As stated, the ALJ determined that the Plaintiff had the RFC to perform to perform less then the full range of light work treated as sedentary work. See 20 C.F.R. §§ 404.1567(b) and 404.1567. (a). (TR 15). Further, the ALJ found that the Plaintiff was capable of lifting and carrying up to 20 pounds occasionally and 10 pounds frequently, and of standing and walking for a total of 2 hours and sitting for 6 hours in an 8-hour work day. The ALJ also found that the Plaintiff was limited to jobs that required no more than occasional bending, balancing, stooping, kneeling, crouching and crawling, and with no requirement to use ladders, ropes or scaffolds. The ALJ further found that the Plaintiff could not perform work at unprotected heights or with dangerous machinery, and that he could not engage in jobs that involved the use of foot controls. (TR 15). The ALJ found that while Plaintiff‘s statements about his symptoms were supported by his medically determinable impairments, Plaintiff‘s statements about the intensity, persistence and limiting effects of his symptoms were not credible insofar as they were not consistent with the ALJ’s RFC assessment. (TR 17).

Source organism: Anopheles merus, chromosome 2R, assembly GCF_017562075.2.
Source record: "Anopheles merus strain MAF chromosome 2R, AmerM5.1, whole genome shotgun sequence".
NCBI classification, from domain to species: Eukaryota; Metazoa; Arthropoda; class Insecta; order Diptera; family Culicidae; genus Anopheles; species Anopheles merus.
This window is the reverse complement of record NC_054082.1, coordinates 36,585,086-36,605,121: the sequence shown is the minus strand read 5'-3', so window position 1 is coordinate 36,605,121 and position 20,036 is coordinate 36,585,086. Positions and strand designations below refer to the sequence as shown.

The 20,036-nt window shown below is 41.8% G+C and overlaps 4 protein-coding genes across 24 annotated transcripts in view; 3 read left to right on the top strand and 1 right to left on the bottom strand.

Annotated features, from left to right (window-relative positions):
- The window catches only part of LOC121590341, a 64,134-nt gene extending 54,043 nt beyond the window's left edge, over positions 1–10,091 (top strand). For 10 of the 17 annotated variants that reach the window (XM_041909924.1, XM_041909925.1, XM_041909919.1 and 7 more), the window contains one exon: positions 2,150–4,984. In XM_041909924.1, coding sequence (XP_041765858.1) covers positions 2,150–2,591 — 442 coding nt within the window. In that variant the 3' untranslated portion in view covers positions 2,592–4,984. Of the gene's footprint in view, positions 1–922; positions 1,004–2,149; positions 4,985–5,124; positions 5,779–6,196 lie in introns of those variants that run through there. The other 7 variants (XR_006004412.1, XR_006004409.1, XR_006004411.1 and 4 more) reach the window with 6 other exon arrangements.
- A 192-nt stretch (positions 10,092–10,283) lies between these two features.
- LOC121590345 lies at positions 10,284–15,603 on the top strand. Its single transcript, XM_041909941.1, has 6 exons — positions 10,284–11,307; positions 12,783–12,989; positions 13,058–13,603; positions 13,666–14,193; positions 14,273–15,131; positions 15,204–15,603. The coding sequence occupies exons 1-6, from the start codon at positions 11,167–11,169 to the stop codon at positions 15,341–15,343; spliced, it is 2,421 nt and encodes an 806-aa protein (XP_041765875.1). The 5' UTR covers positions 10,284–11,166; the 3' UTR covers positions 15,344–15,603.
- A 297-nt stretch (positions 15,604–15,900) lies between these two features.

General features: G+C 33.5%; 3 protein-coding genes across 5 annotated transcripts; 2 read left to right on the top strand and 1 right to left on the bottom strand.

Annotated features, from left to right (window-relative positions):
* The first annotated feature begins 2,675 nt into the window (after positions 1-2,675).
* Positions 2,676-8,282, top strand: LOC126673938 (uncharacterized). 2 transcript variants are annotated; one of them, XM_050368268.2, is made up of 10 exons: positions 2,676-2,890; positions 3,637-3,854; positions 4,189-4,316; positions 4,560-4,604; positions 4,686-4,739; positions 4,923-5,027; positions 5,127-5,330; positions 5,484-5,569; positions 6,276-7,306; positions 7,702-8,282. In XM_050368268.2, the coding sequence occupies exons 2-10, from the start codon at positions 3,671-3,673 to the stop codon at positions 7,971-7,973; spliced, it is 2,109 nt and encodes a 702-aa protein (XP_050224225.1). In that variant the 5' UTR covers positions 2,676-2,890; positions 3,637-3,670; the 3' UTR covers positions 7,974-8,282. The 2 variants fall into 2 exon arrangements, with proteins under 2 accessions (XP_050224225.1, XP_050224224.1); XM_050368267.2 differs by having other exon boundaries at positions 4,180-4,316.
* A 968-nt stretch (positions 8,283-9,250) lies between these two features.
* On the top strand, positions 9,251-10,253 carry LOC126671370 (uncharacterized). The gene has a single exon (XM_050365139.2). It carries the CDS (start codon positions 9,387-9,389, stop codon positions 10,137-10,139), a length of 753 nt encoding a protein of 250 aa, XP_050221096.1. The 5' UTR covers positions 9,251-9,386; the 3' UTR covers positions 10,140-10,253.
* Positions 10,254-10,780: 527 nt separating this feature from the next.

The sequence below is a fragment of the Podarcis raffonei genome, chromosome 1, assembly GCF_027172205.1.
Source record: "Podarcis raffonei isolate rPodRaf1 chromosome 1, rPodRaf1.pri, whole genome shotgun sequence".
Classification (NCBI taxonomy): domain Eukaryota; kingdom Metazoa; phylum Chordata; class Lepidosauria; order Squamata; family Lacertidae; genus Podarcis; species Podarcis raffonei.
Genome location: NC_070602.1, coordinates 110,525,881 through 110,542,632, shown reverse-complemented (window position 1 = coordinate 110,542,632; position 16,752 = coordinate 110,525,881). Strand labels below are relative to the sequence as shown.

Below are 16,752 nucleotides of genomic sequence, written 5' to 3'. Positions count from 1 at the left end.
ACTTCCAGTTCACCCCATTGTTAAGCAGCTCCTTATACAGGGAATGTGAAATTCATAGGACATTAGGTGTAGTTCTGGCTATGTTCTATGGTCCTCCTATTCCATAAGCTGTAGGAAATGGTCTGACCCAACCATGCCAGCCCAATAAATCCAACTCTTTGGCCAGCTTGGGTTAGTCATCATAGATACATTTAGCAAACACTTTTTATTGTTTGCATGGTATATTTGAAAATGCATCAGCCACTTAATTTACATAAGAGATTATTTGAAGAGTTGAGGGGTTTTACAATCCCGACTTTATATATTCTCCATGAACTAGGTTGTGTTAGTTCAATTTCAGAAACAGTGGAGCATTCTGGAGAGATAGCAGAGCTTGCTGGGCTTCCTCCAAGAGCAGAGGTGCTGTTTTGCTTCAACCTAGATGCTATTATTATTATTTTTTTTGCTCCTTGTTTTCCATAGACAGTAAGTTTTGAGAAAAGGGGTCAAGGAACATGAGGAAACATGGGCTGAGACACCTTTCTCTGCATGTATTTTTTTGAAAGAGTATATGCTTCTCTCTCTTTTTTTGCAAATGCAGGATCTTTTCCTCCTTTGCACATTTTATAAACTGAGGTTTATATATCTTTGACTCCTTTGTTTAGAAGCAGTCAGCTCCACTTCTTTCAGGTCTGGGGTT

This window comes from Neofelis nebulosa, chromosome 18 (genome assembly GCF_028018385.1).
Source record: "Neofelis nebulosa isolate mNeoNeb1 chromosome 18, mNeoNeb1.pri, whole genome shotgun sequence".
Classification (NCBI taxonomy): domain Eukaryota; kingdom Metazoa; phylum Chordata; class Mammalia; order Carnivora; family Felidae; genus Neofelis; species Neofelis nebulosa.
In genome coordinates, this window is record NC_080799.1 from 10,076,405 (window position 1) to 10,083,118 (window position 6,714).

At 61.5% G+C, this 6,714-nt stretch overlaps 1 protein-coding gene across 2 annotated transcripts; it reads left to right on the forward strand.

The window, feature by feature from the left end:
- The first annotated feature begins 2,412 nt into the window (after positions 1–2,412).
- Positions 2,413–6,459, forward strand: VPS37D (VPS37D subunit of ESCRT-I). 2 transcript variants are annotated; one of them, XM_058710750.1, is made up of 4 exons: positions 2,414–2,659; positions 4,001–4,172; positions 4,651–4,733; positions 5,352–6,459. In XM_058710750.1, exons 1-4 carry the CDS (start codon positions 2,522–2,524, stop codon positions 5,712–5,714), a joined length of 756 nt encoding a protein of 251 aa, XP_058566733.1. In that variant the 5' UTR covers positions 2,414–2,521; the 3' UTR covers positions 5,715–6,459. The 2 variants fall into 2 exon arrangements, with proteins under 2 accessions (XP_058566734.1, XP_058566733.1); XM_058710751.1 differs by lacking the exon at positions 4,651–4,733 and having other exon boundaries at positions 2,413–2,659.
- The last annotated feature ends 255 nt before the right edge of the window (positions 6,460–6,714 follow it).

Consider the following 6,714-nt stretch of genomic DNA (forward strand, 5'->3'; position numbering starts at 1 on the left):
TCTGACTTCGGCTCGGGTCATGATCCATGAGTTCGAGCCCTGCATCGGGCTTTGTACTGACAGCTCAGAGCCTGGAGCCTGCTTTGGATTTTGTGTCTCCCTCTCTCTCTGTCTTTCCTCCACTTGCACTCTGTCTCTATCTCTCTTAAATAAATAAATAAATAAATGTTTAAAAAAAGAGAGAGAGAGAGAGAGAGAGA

Residual functional capacity is defined as “that which an individual is still able to do despite the limitations caused by his or her impairment(s).” Burnett v. Comm. of SSA, 220 F.3d 112, 121 (3d Cir. 2000)(citations omitted). The Court in Burnett stated that the ALJ must consider all evidence before him in making a RFC determination. Id. The Burnett Court further elaborated that, while the ALJ is permitted to weigh the credibility of the evidence, he is required to give some indication of the evidence which he rejects, as well as the reasons for discounting the evidence. Id. Thus, the ALJ must mention and refute some of the contradictory medical evidence before him. Id. See also Adorno v. Shalala, 40 F.3d 43, 48 (3d Cir. 1994); Garibay v. Comm. of Social Sec., 336 Fed.Appx. 152, 156 (3d Cir. 2009)(“In making an RFC determination, an ALJ must discuss both the evidence that supports his conclusion and the evidence that was rejected.”)(citing Burnett, supra; Cotter v. Harris, 642 F.2d 700, 705-07 (3d Cir. 1981)). The ALJ also must give the Plaintiff’s subjective complaints “serious consideration, ” Mason, 994 F.2d at 1067, and make specific findings of fact, including credibility, as to Plaintiff’s residual functional capacity. Burnett, 220 F.3d at 120.